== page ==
To find out more about the Paisley Townscape Heritage and Conservation Area Regeneration Scheme please visit: www.renfrewshire.gov.uk/thcars2

To find out more about the events taking place as part of Doors Open Days please visit: www.renfrewshire.gov.uk/doorsopendays

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NASA astronaut launches out of this world space school in Renfrewshire

American-born NASA astronaut Steve Swanson joined 200 young people in Paisley for a spectacular week-long space school.

Alexander Slack, 15, pupil at Renfrew High School, Samantha Batten, 14, pupil at Trinity High School, and NASA astronaut Steve Swanson

School pupils from Renfrewshire, Inverclyde and East Renfrewshire will work together to design a science experiment that can be carried out in space during Mission Discovery Renfrewshire, an event hosted by Renfrewshire Council in partnership with University of the West of Scotland (UWS) and run by the International Space School Education Trust (ISSET).

The programme gives young people the chance to learn from NASA’s approach to developing leadership, team building and personal development as well as fostering interest in science and research.

Teams of pupils will work alongside student mentors from UWS and a panel of space experts, including Steve Swanson, 56, who will share his insights and experience gained during 643 days of space flight.

Renfrewshire’s Provost Lorraine Cameron said: “Mission Discovery has been a tremendous success in Renfrewshire and pupils who have taken part tell us what a great programme it is.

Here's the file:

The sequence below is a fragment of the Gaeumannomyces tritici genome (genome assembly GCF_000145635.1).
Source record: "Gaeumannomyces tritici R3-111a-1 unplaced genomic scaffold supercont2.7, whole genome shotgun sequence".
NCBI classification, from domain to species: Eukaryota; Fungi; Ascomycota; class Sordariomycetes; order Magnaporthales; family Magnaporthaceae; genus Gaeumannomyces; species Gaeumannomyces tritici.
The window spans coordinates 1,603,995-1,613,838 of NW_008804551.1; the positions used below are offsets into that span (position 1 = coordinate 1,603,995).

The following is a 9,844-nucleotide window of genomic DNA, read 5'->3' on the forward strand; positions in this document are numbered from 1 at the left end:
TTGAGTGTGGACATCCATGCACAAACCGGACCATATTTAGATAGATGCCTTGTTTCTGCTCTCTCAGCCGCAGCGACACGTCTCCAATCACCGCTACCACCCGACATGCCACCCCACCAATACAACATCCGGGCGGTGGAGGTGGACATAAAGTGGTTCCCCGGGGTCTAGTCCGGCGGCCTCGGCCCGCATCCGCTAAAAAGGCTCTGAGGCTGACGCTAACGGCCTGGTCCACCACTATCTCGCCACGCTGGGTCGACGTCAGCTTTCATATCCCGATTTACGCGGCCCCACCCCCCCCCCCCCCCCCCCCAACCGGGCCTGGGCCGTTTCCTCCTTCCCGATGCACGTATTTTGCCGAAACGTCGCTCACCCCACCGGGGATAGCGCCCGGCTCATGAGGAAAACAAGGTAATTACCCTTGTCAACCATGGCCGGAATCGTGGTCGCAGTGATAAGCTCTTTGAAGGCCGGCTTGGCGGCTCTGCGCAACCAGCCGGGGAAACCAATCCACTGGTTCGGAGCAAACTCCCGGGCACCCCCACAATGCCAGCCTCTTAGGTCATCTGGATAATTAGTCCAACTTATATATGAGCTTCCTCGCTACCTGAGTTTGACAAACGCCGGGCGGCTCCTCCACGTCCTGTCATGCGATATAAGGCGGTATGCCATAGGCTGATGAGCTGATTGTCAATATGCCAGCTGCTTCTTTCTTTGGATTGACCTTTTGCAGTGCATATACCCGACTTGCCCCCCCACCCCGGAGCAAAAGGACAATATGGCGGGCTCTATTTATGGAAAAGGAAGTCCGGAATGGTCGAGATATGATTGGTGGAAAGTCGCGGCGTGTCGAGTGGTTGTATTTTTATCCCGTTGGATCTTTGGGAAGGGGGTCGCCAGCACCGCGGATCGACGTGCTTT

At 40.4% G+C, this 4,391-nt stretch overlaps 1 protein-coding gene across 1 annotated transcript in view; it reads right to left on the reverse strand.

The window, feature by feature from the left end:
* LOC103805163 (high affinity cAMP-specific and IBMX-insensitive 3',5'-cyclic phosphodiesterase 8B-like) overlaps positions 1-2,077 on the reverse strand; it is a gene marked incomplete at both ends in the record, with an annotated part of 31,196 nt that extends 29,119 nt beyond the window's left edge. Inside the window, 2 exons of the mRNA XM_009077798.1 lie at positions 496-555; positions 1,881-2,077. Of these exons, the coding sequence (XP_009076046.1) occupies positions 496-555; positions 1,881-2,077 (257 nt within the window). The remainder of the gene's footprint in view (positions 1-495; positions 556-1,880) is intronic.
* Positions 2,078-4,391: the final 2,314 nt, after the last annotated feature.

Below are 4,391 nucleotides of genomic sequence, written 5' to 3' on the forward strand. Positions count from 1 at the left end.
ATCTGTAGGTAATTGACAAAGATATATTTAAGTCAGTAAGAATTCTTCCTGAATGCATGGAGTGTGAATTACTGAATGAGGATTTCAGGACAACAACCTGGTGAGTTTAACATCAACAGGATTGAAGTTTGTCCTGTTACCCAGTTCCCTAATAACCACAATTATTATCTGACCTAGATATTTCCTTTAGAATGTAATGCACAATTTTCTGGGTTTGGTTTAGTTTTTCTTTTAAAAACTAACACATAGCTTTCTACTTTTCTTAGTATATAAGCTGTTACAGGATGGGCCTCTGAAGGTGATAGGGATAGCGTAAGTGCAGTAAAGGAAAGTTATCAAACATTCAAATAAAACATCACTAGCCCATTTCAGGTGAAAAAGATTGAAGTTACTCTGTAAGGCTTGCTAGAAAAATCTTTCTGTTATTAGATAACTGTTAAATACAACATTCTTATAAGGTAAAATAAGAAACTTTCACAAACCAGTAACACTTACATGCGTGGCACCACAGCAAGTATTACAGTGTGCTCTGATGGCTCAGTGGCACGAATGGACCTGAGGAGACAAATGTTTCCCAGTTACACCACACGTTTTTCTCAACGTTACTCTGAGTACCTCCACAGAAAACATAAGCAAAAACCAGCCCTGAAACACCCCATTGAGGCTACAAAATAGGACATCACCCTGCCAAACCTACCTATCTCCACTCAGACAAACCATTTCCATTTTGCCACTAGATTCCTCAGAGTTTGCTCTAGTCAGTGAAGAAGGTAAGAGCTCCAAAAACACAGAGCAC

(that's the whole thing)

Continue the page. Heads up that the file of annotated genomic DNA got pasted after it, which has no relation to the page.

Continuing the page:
“Learning first-hand from space experts is a unique opportunity for young people and we hope it will inspire many of them to consider taking science forward as a career.

“Renfrewshire is one of only a few places where children can learn directly from NASA astronauts and that’s thanks to Mission Discovery and the team at ISSET.

The fourth Mission Discovery Renfrewshire kicks-off just days after SpaceX 11 rocket launched into outer space towards the International Space Station, carrying last year’s winning experiment.

The experiment was designed to test whether bacteria can enable phosphate to become soluble, which is a step towards enabling plant growth on Mars.

The winning team said: “It is great that our experiment is on its way from Paisley to the International Space Station and it will be amazing to see the results. We know there is an abundance of inorganic phosphate on the surface of Mars, but plants would need it to be solubilised in order to grow.

“Phosphate solubilising bacteria are able to achieve this solubilising, but we do not yet know how effectively the bacteria will grow in microgravity. This experiment will compare growth of the bacteria in microgravity compared to on earth.”